Organizations that have been monitoring polling places during Congressional and Presidential contests around the country since 2001 have targeted their efforts on a much smaller contest - municipal elections in New Orleans - that nonetheless hold enormous significance for a devastated community.
After Hurricane Katrina displaced hundreds of thousands of voters, many organizations -- led primarily by the NAACP, People for the American Way, and the Lawyers' Committee for Civil Rights Under Law - are working together to ensure that those who lost everything to hurricanes do not lose their right to vote.
Jonah Goldman, national campaign for fair elections director at the Lawyers' Committee for Civil Rights, explained that in 2005, the groups started organizing their monitoring program by splitting 2006 into two parts - one for the New Orleans elections and one for the general election.
"There's so many breakdowns in the [absentee voting] process," Hailes said. For that reason, the Advancement Project has developed an absentee ballot tracking form to document all the steps involved in absentee voting and the problems that occur along the way.
Kirk Clay, director of Electoral College reform for Common Cause, cited the delayed mail system as part of the reason that absentee voting is "going to be extremely difficult . the mail just isn't getting to the proper place." Clay said his organization is also working on "finding a way to promote the early vote in Louisiana . Our goal is to try to get as many people as possible to vote during the pre-vote time."
Additionally, on April 15, buses will take voters from the NAACP centers in Houston, Dallas, San Antonio, Austin, Jackson, and Atlanta to satellite polling places in Louisiana to participate in the early voting period. Perkins said more buses will be added if they can identify more voters in different cities who wish to participate. Clay expressed frustrations that - in contrast to displaced Louisianans, Iraqi voters were permitted to use American polling places to participate in their country's elections and compared the journey voters will have to endure on a bus to a poll tax. "On one hand, we are still protesting . on the other hand, we're still doing all we can to promote the vote," he said.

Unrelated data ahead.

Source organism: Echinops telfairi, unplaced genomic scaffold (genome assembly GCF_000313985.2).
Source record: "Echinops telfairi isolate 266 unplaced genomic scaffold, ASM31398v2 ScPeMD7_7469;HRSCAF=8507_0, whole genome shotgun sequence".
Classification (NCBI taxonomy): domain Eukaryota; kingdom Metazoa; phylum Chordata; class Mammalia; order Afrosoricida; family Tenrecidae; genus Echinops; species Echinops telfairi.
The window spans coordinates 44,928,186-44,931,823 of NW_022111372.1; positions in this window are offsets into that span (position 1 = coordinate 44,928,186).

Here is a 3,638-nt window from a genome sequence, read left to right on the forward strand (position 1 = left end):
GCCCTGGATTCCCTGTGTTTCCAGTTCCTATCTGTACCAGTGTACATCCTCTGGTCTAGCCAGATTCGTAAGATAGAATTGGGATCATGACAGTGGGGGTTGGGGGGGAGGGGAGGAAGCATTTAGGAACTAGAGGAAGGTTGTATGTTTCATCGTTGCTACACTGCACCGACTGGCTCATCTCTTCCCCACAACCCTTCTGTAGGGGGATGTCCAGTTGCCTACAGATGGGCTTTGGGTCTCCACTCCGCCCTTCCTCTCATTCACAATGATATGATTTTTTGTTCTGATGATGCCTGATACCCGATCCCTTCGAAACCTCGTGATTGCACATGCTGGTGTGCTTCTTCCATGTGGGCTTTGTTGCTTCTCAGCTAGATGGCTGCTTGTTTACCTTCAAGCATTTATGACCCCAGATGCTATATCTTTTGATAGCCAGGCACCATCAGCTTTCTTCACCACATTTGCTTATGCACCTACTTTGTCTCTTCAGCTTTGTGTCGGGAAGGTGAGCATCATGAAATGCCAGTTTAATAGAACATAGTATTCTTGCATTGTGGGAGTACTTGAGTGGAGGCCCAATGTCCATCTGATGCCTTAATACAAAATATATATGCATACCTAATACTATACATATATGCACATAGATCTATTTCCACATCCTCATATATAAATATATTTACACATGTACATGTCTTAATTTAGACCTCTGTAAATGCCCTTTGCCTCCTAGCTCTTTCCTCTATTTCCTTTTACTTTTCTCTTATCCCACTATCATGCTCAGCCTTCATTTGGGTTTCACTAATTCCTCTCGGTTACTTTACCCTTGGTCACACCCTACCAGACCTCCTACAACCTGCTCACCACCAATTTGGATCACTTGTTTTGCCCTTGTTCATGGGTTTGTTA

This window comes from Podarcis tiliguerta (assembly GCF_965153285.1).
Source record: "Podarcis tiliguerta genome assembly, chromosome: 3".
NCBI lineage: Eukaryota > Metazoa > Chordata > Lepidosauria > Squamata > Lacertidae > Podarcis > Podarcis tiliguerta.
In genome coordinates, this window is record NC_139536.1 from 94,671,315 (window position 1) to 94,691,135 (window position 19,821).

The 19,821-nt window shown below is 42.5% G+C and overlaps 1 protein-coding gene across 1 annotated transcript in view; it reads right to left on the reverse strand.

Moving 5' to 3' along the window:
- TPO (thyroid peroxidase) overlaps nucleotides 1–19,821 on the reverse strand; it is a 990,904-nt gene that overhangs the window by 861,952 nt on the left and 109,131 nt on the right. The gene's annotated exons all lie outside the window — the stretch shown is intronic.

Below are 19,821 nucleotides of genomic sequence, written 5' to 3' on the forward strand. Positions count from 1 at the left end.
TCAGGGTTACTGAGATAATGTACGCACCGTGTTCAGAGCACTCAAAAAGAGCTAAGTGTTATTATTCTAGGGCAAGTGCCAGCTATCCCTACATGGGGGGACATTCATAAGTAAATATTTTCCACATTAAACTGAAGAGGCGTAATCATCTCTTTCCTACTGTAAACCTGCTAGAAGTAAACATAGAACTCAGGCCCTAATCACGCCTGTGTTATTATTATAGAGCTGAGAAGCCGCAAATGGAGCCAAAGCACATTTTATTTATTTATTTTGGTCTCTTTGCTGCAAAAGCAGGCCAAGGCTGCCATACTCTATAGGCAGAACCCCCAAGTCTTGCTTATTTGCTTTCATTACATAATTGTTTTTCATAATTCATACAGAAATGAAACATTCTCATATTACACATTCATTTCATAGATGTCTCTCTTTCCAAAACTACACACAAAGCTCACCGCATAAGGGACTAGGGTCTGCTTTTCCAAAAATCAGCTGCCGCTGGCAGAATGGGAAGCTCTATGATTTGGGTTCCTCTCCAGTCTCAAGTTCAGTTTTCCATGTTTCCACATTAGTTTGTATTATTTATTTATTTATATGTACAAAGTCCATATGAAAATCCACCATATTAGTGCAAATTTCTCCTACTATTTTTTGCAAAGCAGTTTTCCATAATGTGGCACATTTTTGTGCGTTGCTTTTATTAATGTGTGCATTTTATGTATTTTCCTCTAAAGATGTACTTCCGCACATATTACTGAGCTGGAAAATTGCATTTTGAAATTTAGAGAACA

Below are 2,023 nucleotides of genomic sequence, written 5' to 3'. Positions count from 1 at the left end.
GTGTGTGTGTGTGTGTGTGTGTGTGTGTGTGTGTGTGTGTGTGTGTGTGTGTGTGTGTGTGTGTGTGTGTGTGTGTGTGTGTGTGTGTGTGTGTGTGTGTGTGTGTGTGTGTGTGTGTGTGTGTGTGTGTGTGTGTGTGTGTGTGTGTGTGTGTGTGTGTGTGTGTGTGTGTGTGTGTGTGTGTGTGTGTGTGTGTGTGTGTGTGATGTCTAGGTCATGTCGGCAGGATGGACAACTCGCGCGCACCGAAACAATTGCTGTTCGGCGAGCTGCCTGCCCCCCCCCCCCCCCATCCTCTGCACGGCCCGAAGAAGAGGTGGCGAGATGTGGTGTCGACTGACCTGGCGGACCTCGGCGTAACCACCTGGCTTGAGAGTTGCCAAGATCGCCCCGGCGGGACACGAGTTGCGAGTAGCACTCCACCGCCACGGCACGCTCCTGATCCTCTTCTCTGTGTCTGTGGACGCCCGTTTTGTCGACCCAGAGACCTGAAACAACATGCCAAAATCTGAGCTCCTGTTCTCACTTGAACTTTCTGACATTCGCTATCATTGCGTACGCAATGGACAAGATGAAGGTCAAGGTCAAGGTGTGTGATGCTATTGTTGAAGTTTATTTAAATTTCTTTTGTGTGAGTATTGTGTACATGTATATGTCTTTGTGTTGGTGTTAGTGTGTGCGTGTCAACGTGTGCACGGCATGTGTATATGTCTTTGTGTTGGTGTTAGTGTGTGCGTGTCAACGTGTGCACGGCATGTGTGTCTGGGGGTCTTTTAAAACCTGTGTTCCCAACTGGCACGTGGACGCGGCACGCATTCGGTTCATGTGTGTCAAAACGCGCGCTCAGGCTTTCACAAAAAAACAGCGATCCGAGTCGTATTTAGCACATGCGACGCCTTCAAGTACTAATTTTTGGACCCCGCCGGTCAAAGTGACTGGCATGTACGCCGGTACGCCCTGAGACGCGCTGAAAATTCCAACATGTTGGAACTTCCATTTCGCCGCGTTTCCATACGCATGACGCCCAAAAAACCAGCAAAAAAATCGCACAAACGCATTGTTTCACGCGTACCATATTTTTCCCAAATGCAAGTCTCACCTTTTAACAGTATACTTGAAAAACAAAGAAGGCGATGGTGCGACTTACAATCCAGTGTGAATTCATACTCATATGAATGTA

One way Common Cause is working to promote the vote is by holding voter information and empowerment rallies in cities with high evacuee populations. More than 100 people participated in a March rally in Houston, Clay said.
Grassroots tactics used in previous election protection efforts are also being employed. Organizations have been running advertisements targeted to evacuee communities, working with media contacts, and promoting the hotline, as well as knocking on doors, making phone calls, and coordinating church groups, according to Goldman. "It's an incredibly messy and complex process."
Kelly Ceballos, senior communications director for the League of Women Voters, explained that the national organization has been coordinating efforts with state and local groups on the ground in Louisiana. The League of Women Voters in New Orleans has compiled an election guide with candidate information and compiled a list of deadlines and links to help voters.
"People really need to understand that there are new rules and what they are," Ceballos said.
Louisiana Secretary of State Al Ater has also contributed to voter education efforts. Ater's office is sponsoring full-page ads in newspapers in evacuee cities on April 16 that will include a list of polling place changes.
Jennifer Marusak, Ater's confidential assistant, also pointed out a Web site where voters can type in the address where they are registered and learn their polling place. There is also a toll free number voters can call with questions. More than 10,000 absentee voter requests have been received and the Secretary of State's office started mailing ballots at the end of last week, according to Marusak.
"We are prepared to deal with large numbers of voters . We're doing everything we can to cross our t's and dot our i's," she said.
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